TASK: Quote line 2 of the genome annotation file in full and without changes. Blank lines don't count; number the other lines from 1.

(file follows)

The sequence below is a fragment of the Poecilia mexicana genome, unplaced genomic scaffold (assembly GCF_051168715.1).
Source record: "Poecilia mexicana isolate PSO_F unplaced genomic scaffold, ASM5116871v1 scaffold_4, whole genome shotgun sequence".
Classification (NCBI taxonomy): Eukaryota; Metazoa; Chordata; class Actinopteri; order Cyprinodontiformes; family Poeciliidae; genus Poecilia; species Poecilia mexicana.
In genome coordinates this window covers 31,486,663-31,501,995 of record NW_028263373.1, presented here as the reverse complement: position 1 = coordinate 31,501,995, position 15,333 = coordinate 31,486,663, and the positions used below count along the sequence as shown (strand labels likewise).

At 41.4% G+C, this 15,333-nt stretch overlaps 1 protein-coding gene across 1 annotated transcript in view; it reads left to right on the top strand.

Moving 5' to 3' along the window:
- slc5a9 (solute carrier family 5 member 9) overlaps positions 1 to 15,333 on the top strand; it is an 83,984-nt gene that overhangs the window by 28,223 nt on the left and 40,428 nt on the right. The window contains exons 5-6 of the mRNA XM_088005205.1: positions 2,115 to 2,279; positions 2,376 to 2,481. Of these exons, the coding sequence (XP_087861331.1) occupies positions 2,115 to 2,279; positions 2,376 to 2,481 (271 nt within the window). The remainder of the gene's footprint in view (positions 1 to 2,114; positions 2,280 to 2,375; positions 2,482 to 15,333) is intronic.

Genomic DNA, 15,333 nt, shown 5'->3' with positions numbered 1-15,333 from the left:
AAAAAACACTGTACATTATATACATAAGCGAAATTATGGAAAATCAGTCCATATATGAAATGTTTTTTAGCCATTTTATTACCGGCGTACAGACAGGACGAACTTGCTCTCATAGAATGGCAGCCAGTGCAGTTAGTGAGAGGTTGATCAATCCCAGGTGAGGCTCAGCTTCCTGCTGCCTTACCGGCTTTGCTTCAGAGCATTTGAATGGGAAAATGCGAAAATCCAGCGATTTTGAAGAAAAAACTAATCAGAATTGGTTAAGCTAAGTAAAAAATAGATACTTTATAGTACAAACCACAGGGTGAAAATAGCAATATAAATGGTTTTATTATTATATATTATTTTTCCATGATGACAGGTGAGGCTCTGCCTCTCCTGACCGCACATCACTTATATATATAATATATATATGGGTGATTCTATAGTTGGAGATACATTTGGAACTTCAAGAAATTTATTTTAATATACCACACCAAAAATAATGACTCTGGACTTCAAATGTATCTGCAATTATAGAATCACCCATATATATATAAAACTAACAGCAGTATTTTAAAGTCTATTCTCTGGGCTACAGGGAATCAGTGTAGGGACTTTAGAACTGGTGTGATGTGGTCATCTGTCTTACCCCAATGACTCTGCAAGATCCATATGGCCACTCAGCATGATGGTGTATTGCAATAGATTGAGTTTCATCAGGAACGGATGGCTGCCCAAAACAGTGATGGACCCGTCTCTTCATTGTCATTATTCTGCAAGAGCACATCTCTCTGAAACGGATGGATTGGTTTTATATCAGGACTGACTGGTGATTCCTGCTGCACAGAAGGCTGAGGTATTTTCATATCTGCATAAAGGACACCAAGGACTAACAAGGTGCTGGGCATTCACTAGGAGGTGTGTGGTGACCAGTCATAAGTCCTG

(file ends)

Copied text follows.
Source record: "Poecilia mexicana isolate PSO_F unplaced genomic scaffold, ASM5116871v1 scaffold_4, whole genome shotgun sequence".